Fiscal Lookouts

Blog Post
Wednesday, August 21, 2019

During Facing the Future, Concord Coalition National Field Director Phil Smith and three of Concord’s volunteer Fiscal Lookouts joined the program to discuss grassroots efforts in their respective states and their perspectives on federal fiscal policy.

Joe Spartz, a Fiscal Lookout in Minnesota, likened the lack of action on federal fiscal policy issues to a ship heading toward an iceberg. “If the country doesn’t change course, the fiscal situation is going to be sinking our economy,” he said. “That’s what motivates me to get involved.” 

But he also said that when he is talking to people about these issues, he tries not to be too heavy handed. If topics like tax cuts or spending programs come up in conversations, “I’m always the one to remind them, ‘how are we going to pay for that?’” Spartz wants people to understand the hard choices that are necessary to address the existing debt and growing deficits, as well as any new programs or initiatives. 

Brian Carter, a Lookout in Colorado and Wyoming, said that when we discuss fiscal policy, we are really talking about everything the government does, and most issues that people are passionate about can be related back to the budget.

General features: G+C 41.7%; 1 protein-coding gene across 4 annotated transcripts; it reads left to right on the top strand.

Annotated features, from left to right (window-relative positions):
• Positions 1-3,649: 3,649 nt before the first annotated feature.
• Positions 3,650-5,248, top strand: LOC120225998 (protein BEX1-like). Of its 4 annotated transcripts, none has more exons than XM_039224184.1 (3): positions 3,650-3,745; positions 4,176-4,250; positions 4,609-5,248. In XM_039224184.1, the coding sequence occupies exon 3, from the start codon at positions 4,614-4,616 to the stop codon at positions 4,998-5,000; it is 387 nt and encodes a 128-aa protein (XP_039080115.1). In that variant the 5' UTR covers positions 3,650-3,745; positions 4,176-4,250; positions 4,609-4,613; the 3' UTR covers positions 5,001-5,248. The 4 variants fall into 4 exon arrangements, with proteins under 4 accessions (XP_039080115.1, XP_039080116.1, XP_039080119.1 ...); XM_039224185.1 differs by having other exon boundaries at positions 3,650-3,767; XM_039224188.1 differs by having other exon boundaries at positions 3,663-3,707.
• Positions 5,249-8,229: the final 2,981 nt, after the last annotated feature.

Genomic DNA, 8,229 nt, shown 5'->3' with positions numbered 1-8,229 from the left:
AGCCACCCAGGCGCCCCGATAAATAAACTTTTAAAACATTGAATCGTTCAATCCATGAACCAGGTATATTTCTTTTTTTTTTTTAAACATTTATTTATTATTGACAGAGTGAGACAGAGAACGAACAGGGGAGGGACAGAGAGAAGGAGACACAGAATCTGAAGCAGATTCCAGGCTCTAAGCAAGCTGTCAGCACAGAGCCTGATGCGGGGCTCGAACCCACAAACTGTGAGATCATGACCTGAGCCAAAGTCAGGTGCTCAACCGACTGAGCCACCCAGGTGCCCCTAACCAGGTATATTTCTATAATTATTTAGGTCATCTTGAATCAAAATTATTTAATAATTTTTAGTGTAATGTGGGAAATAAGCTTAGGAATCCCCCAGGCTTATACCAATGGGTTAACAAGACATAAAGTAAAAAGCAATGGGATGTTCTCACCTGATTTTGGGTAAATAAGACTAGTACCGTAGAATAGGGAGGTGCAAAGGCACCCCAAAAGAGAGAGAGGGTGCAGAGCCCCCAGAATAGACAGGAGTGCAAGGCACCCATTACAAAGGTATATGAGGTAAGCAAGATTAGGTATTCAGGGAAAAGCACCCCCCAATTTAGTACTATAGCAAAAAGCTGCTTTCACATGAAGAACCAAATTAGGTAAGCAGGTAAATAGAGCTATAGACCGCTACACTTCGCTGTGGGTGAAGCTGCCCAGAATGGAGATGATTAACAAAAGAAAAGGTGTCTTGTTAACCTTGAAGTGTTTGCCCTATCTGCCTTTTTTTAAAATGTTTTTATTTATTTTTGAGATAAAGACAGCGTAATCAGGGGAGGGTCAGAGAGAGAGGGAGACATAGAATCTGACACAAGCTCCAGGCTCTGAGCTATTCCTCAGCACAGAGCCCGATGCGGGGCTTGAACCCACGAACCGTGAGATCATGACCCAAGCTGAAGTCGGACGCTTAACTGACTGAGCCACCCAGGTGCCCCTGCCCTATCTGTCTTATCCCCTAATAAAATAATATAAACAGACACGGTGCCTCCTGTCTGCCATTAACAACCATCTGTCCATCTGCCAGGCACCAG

Because of growing deficits, Carter said, “At its core, we’re not actually feeling the full cost of the government as it is.” As a result, it is easy for voters and elected leaders to discuss tax cuts or spending plans disconnected from their actual cost or value. 

“I want to accomplish a higher level of awareness that ‘We the People’ are ultimately responsible for the issues and the results of the government,” he added. 

Tejas Vakil in Texas said,“The reason for concern is that the national debt has been growing out of control for the last couple of decades, and unfortunately right now the demographics of the country are moving in the wrong direction.” 

He expressed concern for the economy’s ability to grow fast enough to adapt to the aging of baby boomers and manage existing debt levels and the government’s ability to meet people’s needs in a fiscally sustainable manner.

Unless voters get passionate and serious about holding elected leaders accountable and call upon them to make engaging in reform a priority, little is likely to change, Vakil said.

Hear more on “Facing the Future.” I host the program each week on WKXL, NHTalkRadio.com (N.H.), and it is also available via podcast. Join me and my guests as we discuss issues relating to national fiscal policy with budget experts, industry leaders, elected officials and candidates for public office. Past broadcasts are available here. You can now subscribe to the podcast on iTunes, Google Play or through RSS.